• Social Security Tax: Withhold 6.2% of each employee’s taxable wages up until they reach total earnings of $168,600 for 2024. Any earnings above $168,600 are exempt from Social Security Tax. As an employer, you will also need to pay this tax by matching your employees’ tax liability dollar-for-dollar.
    • Medicare Tax: Withhold 1.45% of each employee’s taxable wages up until they have reached total earnings of $200,000 for the year. You as the employer will also need to match this tax liability dollar-for-dollar. However, for salaries above $200,000, employees need to pay what’s called an Additional Medicare Tax. The rate for this additional tax is 0.9%, which makes the total 2.35%. Only the employee is responsible for paying the Additional Medicare Tax, not the employer.
  • Pay FUTA Unemployment Tax:
    • You will need to pay 6% of the first $7,000 of taxable income for each employee per year, which makes your maximum FUTA tax per employee per year $420.Note that if you pay state unemployment taxes in full and on time, you are eligible for a tax credit of up to 5.4%, making your FUTA tax rate effectively 0.6%. FUTA tax is the sole responsibility of the employer. Your employees are not responsible for paying this tax.
  • Deduct Federal Income Tax:
    • This is the biggest tax of them all. Federal income tax ranges from 0% to 37%, depending on the tax bracket that your employees are in. We won’t get into the nitty-gritty here, but you can find further withholding information through the IRS Publication 15-T.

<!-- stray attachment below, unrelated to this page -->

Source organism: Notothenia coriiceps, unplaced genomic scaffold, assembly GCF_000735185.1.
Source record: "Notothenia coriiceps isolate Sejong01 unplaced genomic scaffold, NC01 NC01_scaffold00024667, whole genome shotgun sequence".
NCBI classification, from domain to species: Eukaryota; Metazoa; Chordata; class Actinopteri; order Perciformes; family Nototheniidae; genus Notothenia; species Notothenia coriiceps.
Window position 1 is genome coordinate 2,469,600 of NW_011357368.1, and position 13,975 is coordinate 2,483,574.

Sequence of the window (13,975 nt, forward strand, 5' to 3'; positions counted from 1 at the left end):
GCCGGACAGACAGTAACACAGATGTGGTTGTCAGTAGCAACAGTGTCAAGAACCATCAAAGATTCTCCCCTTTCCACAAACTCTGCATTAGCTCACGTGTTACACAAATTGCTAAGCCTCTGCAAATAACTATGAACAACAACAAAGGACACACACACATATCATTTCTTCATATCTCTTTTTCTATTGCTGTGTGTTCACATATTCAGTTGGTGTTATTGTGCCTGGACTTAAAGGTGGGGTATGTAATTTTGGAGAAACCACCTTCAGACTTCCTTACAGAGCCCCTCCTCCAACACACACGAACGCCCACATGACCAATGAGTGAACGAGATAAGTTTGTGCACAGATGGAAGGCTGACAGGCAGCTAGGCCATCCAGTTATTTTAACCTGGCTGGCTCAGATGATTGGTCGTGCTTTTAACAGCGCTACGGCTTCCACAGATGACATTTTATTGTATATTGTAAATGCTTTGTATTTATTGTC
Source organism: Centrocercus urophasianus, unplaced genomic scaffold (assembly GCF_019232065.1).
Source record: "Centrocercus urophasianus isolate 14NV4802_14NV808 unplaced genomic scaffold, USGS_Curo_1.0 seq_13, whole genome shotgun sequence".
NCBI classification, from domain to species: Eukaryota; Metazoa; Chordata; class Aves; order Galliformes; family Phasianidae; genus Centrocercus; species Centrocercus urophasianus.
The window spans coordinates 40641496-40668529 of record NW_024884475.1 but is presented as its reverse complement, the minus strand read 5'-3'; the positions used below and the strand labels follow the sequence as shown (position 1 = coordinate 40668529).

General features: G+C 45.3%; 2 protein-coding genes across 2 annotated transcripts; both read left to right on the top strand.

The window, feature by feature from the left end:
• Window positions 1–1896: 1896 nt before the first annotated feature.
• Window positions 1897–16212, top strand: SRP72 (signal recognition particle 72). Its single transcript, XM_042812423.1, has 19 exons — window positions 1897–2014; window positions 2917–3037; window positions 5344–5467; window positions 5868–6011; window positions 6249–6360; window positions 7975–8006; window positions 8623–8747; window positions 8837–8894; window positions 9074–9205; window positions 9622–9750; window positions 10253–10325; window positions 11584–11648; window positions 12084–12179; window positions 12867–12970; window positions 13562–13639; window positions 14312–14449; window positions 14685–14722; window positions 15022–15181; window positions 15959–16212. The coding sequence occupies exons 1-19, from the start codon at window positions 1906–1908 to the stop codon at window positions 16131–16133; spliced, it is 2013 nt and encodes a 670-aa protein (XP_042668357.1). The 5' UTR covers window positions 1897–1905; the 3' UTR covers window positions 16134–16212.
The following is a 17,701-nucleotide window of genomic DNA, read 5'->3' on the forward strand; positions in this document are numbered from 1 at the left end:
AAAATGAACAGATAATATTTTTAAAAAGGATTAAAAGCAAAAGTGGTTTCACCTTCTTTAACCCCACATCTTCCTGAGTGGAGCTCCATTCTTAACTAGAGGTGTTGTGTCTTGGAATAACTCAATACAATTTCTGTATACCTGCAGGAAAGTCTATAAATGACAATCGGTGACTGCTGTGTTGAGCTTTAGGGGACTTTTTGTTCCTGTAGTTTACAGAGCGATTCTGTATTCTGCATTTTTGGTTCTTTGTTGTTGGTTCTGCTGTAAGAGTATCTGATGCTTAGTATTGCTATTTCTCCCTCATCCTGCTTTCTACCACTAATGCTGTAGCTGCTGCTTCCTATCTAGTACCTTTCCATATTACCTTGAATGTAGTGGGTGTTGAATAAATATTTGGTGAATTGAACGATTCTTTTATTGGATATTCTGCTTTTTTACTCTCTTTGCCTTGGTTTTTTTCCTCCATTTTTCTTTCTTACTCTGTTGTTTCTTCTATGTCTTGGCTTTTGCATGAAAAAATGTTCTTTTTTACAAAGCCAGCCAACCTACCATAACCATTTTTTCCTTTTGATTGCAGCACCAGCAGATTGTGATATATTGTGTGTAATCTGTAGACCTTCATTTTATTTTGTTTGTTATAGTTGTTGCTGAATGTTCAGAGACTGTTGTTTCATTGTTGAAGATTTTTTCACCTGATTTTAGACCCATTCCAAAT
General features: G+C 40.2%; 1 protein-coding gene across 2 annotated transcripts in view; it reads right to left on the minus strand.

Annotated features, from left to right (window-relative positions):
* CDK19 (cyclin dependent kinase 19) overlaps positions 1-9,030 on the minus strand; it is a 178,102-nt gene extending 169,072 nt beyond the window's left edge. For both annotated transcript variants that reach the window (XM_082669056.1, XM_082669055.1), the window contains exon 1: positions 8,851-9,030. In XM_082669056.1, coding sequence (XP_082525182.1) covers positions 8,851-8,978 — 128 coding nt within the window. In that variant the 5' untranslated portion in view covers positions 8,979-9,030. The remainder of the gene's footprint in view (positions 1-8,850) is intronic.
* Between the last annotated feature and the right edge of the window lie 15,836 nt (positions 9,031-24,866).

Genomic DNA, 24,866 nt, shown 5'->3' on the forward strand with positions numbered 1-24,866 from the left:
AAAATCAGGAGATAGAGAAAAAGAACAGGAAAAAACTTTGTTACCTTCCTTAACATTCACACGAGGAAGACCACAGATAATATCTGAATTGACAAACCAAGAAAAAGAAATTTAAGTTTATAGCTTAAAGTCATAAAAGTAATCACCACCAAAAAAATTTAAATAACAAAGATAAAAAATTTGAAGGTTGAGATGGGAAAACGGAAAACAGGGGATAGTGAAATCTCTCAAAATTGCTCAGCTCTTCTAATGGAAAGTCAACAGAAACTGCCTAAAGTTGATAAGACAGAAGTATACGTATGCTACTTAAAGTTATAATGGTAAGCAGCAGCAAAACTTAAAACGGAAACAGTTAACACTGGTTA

• Subtract Any Post-Tax Deductions:
    • Many of your employees won’t have post-tax deductions, but some of them could be responsible for paying court-ordered wage garnishments, like child support, etc. If so, you will need to withhold these deductions from their paychecks.

2024 Rhode Island state payroll taxes

Now that we’re done with federal income taxes, let’s tackle Rhode Island state taxes. The state has a progressive income tax, broken down into three tax brackets, meaning the more money your employees make, the higher the income tax. The rates range from 3.75% to 5.99% and the tax breakdown can be found on the Rhode Island Department of Revenue website.


Besides the state income tax, The Ocean State has three additional state payroll taxes administered by the Division of Taxation: 1) Unemployment Insurance, 2) Job Development Fund, and 3) Temporary Disability Tax. You’re responsible for paying the first two taxes, while the last tax should be withheld from each employee’s paycheck.

  • What you pay for: